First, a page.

Two lessons

Every unit in precalc, my kids get a new mathematician to research for extra credit on their unit test. Their assignment is very simple:

  1. Find a quote by the mathematician. 
  2. State the quote in your own words.
  3. Defend why you chose that quote. 
  4. Find three interesting pieces of biographical information on the mathematician. 

It’s one of my small attempts to incorporate English and history into the math classroom. Because I preach that numeracy is as important as literacy. So if I want my English teacher friends to support my subject, I must show enthusiasm for all forms of learning also. [Stepping off my soapbox.]

Anyway, I was reading the kids’ extra credit on Sonja Kovalevsky today, and came across this one:


Number 3. Why she chose the quote. <Insert applause emoji.>  “I find math intriguing and beautiful.”

Yes, yes, all the yesssss. 

I was listening to an interview of a mathematician on NPR earlier this week, and the radio host said something like, “The people who seem to talk about beauty the most are mathematicians.”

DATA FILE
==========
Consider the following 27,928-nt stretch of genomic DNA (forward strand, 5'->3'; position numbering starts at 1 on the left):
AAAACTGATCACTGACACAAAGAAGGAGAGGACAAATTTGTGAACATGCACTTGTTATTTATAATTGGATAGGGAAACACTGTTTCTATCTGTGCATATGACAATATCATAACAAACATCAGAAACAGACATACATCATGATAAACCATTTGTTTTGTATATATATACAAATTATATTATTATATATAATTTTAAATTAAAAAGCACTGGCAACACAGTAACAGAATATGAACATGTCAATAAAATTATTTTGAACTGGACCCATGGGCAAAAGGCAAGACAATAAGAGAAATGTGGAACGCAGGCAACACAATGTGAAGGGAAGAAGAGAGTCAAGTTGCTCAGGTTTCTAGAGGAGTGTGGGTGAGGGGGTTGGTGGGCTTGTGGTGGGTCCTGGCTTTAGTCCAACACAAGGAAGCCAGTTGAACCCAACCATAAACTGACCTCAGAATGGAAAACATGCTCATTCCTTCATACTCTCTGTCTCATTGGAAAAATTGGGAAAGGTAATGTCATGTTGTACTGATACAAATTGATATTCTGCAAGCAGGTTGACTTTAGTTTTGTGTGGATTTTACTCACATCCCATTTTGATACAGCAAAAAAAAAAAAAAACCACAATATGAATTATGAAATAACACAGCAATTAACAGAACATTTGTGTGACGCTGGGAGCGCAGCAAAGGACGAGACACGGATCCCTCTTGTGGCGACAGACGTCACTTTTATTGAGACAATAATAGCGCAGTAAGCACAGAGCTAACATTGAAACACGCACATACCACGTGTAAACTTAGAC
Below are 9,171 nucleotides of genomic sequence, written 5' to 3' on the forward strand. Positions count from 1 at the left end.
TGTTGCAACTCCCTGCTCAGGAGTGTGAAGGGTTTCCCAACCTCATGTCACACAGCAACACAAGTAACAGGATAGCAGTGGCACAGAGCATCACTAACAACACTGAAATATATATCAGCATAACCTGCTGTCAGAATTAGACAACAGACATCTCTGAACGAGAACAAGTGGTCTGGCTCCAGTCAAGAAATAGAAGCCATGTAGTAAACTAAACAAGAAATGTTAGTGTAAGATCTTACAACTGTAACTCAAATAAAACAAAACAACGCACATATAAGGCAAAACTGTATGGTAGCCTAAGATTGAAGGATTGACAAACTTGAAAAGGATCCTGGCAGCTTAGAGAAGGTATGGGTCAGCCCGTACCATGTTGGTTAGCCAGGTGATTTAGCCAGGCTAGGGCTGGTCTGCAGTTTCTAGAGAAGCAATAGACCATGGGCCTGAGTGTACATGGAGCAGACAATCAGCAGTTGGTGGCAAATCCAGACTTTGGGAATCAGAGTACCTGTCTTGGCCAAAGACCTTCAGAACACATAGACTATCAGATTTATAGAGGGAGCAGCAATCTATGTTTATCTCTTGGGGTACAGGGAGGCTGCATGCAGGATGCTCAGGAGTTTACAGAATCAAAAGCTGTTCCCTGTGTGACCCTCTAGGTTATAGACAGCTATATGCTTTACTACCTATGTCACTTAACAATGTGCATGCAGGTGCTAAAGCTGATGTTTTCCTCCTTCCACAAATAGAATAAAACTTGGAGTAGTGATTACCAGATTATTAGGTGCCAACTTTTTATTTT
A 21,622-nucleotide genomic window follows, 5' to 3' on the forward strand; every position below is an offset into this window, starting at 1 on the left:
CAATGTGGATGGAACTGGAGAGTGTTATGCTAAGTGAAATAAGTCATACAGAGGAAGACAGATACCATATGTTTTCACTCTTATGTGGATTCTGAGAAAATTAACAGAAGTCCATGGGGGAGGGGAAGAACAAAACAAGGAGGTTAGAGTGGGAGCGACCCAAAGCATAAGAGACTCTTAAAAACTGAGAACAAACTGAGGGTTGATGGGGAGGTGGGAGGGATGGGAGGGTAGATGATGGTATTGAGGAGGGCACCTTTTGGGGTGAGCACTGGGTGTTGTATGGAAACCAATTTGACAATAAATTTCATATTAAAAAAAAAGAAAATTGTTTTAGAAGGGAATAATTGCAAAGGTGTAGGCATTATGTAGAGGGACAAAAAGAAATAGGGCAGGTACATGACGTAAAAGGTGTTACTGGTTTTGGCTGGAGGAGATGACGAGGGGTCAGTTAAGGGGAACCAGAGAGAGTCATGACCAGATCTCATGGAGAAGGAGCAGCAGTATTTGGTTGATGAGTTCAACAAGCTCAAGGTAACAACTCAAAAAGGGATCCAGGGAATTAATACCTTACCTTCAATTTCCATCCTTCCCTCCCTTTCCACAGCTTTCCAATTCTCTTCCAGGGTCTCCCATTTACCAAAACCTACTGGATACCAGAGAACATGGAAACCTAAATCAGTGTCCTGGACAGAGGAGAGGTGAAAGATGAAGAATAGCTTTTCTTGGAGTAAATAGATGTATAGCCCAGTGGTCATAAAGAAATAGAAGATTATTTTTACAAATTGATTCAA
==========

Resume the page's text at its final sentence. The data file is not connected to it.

I think I laughed out loud (out of joy) when I heard that. 

It’s so true: mathematics is gorgeous. Order, simplicity, patterns–to name a few–it’s all math. And it makes me absolutely giddy knowing some of my students are starting to see the mysterious, intricate beauty that is mathematics. 

*****

I got one of the sweetest letters I’ve ever received from a student today for Teacher Appreciation Week. One of the things he said was “Your kindness inspired me to help others.”

I have these lofty goals of helping kids become better people and encouraging them to live selfless lives. But sometimes I wonder if it’s all just feel-good talk with no real substance, no practicality. 

And then I’m reminded: just be kind. 

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